A federal jury on Monday convicted former D.C. Council aide Neil S. Rodgers on one of three counts related to the corruption scandal involving former council member Harry Thomas Jr., concluding that the aide helped Thomas divert more than $100,000 in taxpayer funds to pay for a 2009 political event.
In a split decision, the 12-member D.C. jury convicted Rodgers on one count of first-degree fraud under D.C. law, acquitted him of a federal charge of wire fraud and continued deliberations on another federal count of theft of U.S. government funds.
The fraud charge carries a maximum penalty of 10 years in prison.
Rodgers, 62, served as director of the council’s Parks and Recreation Committee, which Thomas chaired. Prosecutors charged that Rodgers “used his influence” as a senior council employee to raid a youth drug-prevention fund to cover expenses for an unofficial ball to mark the 2009 inauguration of President Obama.
Rodgers, a 30-year city government veteran whose father and mother served as the superintendent of the D.C. Jail and administrator of the D.C. Board of Elections, respectively, was present for the verdict. His attorneys, William R. Martin and Kerry Branard Verdi, of the Martin & Gitner law firm, declined to comment, as did prosecutors, citing the jury’s ongoing deliberations.
The partial verdict nearly closes the book on a three-year investigation that shook the D.C. government, exposing the depths of a corrupt, pay-to-play culture that reached council staff and agency grant recipients.
In a seven-day trial before U.S. District Judge John D. Bates of the District, Assistant U.S. Attorney Michelle A. Zamarin told jurors that “Neil Rodgers stole taxpayers’ money meant for children to pay for a party for adults.”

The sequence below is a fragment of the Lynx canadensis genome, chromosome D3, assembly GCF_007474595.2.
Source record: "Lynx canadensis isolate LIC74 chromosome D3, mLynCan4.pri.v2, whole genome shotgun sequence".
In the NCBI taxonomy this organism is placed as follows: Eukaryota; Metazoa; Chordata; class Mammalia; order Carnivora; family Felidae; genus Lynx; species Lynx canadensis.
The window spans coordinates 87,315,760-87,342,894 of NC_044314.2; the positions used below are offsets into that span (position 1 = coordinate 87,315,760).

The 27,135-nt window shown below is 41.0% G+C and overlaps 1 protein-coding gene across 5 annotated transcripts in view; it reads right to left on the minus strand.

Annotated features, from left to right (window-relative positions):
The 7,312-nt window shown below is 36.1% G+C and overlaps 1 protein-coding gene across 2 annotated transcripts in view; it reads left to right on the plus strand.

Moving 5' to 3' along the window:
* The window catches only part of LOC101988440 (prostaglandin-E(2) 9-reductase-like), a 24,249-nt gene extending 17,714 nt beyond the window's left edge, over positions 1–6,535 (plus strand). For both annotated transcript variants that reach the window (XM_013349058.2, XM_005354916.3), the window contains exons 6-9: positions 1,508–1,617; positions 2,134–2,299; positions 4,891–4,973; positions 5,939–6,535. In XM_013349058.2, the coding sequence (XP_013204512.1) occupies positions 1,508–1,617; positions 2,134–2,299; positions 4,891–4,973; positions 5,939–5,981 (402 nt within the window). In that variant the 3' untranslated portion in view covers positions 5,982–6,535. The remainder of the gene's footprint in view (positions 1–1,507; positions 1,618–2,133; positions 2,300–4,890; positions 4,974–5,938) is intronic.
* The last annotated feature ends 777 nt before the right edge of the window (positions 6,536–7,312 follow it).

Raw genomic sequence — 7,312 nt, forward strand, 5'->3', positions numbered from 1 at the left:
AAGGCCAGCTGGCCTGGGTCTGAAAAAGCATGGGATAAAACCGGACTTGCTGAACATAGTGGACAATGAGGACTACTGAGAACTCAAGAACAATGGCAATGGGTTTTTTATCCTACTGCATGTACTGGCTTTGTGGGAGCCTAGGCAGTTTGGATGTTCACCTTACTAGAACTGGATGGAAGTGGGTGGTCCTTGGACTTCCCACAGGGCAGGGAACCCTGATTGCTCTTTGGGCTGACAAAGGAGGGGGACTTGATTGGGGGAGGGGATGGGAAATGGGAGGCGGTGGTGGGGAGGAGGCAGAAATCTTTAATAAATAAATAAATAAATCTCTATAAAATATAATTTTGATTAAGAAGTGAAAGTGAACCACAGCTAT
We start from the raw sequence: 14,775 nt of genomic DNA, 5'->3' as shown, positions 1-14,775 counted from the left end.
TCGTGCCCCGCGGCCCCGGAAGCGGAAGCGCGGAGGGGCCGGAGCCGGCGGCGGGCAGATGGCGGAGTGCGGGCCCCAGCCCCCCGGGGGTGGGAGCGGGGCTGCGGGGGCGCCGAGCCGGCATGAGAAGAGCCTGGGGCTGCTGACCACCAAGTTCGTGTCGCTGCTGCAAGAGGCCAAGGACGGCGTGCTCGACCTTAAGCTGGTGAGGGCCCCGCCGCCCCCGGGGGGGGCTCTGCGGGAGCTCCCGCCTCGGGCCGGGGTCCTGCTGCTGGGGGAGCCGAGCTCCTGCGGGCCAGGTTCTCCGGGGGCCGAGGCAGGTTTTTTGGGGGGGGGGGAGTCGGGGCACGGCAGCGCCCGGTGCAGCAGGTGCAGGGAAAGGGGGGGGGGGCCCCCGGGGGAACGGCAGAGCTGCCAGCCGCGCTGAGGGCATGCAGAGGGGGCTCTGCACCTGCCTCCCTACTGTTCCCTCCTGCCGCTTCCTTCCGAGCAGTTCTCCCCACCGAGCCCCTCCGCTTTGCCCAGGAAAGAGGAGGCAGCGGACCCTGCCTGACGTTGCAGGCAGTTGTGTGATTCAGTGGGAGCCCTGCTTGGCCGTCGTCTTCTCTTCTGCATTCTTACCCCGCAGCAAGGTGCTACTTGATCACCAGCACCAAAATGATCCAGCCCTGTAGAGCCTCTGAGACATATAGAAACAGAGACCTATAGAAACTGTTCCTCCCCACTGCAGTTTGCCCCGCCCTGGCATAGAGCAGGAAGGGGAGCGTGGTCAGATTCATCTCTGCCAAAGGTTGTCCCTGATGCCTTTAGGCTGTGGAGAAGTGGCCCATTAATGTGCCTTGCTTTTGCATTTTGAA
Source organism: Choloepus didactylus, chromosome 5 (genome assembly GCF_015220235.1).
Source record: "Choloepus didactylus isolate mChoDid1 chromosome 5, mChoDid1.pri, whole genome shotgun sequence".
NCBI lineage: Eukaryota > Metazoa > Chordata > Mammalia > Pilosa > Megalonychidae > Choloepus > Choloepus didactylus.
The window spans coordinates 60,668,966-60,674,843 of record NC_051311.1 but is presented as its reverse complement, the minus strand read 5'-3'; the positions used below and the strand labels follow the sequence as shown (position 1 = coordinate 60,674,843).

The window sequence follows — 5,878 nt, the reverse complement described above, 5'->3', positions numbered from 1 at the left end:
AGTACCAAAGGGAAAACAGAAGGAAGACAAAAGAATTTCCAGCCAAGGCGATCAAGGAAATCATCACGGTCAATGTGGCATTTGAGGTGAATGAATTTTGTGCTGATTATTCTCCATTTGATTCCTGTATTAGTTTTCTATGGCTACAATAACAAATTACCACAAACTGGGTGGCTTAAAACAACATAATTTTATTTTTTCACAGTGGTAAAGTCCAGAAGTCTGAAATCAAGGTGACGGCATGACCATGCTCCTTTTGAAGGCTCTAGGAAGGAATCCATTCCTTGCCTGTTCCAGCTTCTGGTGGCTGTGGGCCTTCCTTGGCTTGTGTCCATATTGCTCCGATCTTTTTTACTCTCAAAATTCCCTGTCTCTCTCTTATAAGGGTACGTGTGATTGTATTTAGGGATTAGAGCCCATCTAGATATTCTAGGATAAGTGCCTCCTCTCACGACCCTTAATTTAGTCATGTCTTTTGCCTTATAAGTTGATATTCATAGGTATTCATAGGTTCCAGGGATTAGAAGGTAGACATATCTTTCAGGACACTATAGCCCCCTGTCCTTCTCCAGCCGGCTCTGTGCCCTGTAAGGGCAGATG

At the time of Rodgers’s January 2014 indictment, U.S. Attorney Ronald C. Machen Jr. called it the “final step” in the investigation into Thomas, 54, who resigned in 2012 and is serving a 38-month sentence at a federal prison camp in Montgomery, Ala.
Thomas pleaded guilty in January 2012 to stealing more than $350,000 by earmarking taxpayer money for children’s causes and then steering the money through nonprofit groups into his pocket.
Rodgers was the only defendant to go to trial. Six others — including Thomas, his chief of staff, Ayawna Chase Webster, and four leaders of three nonprofit organizations — have pleaded guilty to their roles in concealing or aiding in the schemes.
In Rodgers’s defense, his attorneys presented several witnesses who attested to his good character. They said that Rodgers did not profit from Thomas’s actions and that he believed at the time that the 2009 inauguration event was sanctioned by the D.C. Council.
“He was the bureaucrat, the worker bee who sat there and did his job,” Martin told jurors. “. . . He didn’t do anything other than what he was told to do by his boss.”
However, prosecutors argued that Rodgers facilitated a plan to divert funds that taxpayers designated for childhood drug and alcohol prevention programs via a check-off boxon their tax return forms to pay instead for catering, security and other expenses related to the inaugural ball.
The 51st State Inaugural Ball was sponsored by Thomas (D-Ward 5), then-council Chairman Vincent C. Gray (D) and then-council member Marion Barry (D-Ward 8) to honor the election of the nation's first black president.
The event, held at the John A. Wilson Building, was organized by Webster, who was also head of the D.C. Young Democrats. When $51-per-person ticket sales fell short of costs, Thomas helped channel the taxpayer funds to the Democratic organization through the Children and Youth Investment Trust Corp., a nonprofit group that works with the city’s Department of Parks and Recreation to spend the drug abuse prevention funds on at-risk youths.
Prosecutors said Rodgers gave false information to be submititted to the trust, and eventually helped channel the grant funds to another nonprofit group, Youth Technology Institute, which passed the money to Webster after taking a small cut.
Danita C. Doleman, president of the Institute; Millicent D. West, former director of the trust corporation; and Webster have pled guilty to tax-related charges and await sentencing.